When I backpacked in Europe, the only way to communicate with home was telephone. In those days, you bought a phone card which gave you so many minutes to call back to Canada. It was about a week after I left that I called home. I didn’t consider the time difference enough because my mom said it is 6 am in the morning when I called. She said she did not care, because she was so happy to hear my voice. My mother still remarks, even today, that for all she knew I was “dead in a ditch somewhere.”

Even when my wife and I backpacked in Europe in 1989, the only way to connect with home was phone. We each called our parents once and asked whichever parent we talked to, to call the other’s parents so that they would know we were fine. It seems archaic when you compare to nowadays.

In this 21st century, in my opinion, I think we are too connected with home. We can phone, text, WhatsApp, email, send a tweet, send an Instagram, Facetime or Skype, and numerous other modalities to connect with people back home. I must admit though, now that I have a daughter living in Ireland, I am very grateful to be able to see her face using Facetime or Skype. On the negative side, some people spend more time posting pictures of their trip, or connecting with people on social media, instead of enjoying a new culture. Like everything, there are pros and cons.

Navigating around a foreign country is another big change. In the 80s, we used maps and relied on kind foreigners to guide us. Maps were the only way we had available to find our way through cities. My wife and I had one of our worst arguments over which direction to get to the museum where the statue of David in Florence, Italy was. I humbly admit that it was I who couldn’t read a map properly. I sometimes have to wonder how I made my way through multiple countries and cities in Europe using maps when I travelled alone in 1986. My middle daughter often comments, “I don’t get how you navigated using just maps.”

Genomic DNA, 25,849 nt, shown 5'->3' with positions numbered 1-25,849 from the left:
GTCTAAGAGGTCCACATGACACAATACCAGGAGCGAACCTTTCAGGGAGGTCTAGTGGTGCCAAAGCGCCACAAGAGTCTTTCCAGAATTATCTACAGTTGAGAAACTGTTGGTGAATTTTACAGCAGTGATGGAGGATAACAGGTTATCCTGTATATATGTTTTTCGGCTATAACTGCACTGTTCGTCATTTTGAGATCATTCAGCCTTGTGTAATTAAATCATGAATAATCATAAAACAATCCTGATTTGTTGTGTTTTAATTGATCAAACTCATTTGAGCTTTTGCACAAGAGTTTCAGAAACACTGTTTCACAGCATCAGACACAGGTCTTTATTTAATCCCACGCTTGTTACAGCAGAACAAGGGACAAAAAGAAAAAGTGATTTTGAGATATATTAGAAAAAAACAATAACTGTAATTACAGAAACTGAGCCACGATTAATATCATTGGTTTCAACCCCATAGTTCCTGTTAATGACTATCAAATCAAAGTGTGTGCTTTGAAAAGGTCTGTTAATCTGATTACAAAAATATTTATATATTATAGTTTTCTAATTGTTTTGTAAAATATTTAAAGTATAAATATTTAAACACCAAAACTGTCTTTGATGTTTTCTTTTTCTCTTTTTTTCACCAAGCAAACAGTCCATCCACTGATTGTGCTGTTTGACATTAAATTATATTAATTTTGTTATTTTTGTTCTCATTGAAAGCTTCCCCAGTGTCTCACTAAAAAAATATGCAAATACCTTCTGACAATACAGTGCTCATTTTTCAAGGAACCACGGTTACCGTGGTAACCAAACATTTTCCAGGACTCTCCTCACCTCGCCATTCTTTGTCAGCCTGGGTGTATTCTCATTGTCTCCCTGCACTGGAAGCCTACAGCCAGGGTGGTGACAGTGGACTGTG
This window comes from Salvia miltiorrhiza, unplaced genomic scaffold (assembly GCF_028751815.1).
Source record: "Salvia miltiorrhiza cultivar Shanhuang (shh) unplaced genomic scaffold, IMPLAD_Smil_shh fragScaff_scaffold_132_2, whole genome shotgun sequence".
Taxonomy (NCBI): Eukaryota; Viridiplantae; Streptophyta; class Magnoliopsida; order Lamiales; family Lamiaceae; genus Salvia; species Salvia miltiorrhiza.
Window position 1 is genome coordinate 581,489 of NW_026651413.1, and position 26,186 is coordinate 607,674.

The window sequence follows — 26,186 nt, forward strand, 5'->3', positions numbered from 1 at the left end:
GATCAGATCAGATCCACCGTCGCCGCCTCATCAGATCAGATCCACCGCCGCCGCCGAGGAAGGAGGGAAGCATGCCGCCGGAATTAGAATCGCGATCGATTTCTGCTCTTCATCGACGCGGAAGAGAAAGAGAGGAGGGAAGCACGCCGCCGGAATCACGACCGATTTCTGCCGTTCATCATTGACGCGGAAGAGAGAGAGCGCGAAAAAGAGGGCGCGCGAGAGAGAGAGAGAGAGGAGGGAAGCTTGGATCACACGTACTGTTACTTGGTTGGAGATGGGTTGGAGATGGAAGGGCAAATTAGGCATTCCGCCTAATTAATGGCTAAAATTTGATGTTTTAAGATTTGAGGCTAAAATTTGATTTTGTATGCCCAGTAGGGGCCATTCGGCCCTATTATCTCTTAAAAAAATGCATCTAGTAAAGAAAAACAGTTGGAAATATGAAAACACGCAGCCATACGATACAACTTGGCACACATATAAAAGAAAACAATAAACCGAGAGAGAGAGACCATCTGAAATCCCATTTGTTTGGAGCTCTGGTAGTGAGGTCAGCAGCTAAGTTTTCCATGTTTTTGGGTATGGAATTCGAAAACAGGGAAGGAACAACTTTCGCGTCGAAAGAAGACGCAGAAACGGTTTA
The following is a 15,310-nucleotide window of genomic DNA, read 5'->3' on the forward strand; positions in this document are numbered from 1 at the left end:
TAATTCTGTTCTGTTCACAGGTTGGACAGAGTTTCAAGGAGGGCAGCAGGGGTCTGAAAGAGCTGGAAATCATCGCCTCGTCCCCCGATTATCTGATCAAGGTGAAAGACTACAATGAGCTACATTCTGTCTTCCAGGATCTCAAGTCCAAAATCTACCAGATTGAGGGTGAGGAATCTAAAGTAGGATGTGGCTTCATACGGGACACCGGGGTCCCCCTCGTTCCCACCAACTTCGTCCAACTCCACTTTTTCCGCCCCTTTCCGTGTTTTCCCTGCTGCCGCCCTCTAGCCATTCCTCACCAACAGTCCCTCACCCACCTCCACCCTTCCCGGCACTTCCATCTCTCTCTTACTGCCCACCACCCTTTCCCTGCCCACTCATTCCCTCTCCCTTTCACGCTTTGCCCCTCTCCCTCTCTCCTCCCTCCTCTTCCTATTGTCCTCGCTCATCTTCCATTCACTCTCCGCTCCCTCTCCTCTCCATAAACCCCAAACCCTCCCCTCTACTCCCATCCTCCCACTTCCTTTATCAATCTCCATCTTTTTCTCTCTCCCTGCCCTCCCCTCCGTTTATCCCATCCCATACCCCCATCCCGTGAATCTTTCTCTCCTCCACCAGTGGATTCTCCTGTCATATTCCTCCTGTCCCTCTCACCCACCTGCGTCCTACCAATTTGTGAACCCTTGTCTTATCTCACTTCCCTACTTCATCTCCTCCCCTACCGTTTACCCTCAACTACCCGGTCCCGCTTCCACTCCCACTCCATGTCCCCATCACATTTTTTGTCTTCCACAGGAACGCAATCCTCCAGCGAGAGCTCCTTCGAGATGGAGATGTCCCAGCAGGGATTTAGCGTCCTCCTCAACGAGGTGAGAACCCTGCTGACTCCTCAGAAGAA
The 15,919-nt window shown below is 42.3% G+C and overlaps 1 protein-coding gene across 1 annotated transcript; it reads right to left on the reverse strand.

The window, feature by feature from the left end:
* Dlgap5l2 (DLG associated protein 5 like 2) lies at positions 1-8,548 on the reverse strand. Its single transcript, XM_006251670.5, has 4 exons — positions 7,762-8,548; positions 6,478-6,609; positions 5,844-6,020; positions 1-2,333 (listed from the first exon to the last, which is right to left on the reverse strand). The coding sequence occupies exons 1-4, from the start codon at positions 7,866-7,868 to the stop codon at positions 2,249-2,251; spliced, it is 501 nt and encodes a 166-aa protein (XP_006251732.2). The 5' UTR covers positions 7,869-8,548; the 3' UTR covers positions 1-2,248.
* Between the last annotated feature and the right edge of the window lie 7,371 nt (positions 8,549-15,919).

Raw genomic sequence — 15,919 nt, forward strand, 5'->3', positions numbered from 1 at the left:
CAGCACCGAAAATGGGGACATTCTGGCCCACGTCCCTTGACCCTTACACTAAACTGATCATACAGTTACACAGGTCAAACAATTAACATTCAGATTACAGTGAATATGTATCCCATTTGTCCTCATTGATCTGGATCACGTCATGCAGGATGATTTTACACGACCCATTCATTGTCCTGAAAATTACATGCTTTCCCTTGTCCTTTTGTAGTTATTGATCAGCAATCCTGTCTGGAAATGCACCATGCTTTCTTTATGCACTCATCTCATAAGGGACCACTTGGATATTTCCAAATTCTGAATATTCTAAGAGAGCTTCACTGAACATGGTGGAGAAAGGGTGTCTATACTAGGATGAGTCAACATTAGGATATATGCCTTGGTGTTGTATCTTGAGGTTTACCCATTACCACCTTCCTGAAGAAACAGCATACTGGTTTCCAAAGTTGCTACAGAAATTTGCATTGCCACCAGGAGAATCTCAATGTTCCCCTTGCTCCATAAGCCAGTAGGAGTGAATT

My son, just the other day, was talking about travel phone plans and whether or not to get a SIM card in Europe as he depended on his phone for navigation. I must admit, an app that shows you where you are, what direction you are walking verses which direction you need to go is pretty handy. I likely would not have been lost as much had we had smartphones, apps and GPS back in the 80s.

In 1989, you didn’t book ahead of time for accommodations. There was no such thing as Vacation Rental by Owner (VRBOs) and Airbnbs. There were hotels and Bed & Breakfasts. In those days, you when you arrived in a foreign city, you went to the nearest information centre and they found you a room or hotel. Now the options are almost limitless—Airbnbs, VRBOs, Hostels, Couchsurfing, house sitting, homestays, Guesthouses, pet sitting, and who knows what else—and these are all arranged and booked months in advance using the Internet. This is the way my wife and I travelled the last two times we visited Europe.

Even travelling around a country or continent has changed drastically. In the 1980s, you could purchase a Eurorail pass which enabled you to travel in any participating European country by just showing the conductor your pass. I understand these passes are still available but they are not as handy or economically advantageous as they once were. Back then, you went to the train station, studied the schedule to determine when you needed to catch your train. Today, you can book a spot on the train—very advisable—as well as determine when your train arrives or leaves using an Internet site. Much easier these days. You can also purchase your tickets using the Internet instead of physically going to the train station.

You definitely have to be more prepared to travel nowadays. When I travelled Europe in 1986, I “flew by the seat of my pants.” In other words, I didn’t plan too much. I went to the train station, decided when and where I would go next, and when I arrived in a new destination, I  relied on the tourist information booths to find me a place to stay, which was usually a youth hostel. I would not advise anyone to do that today.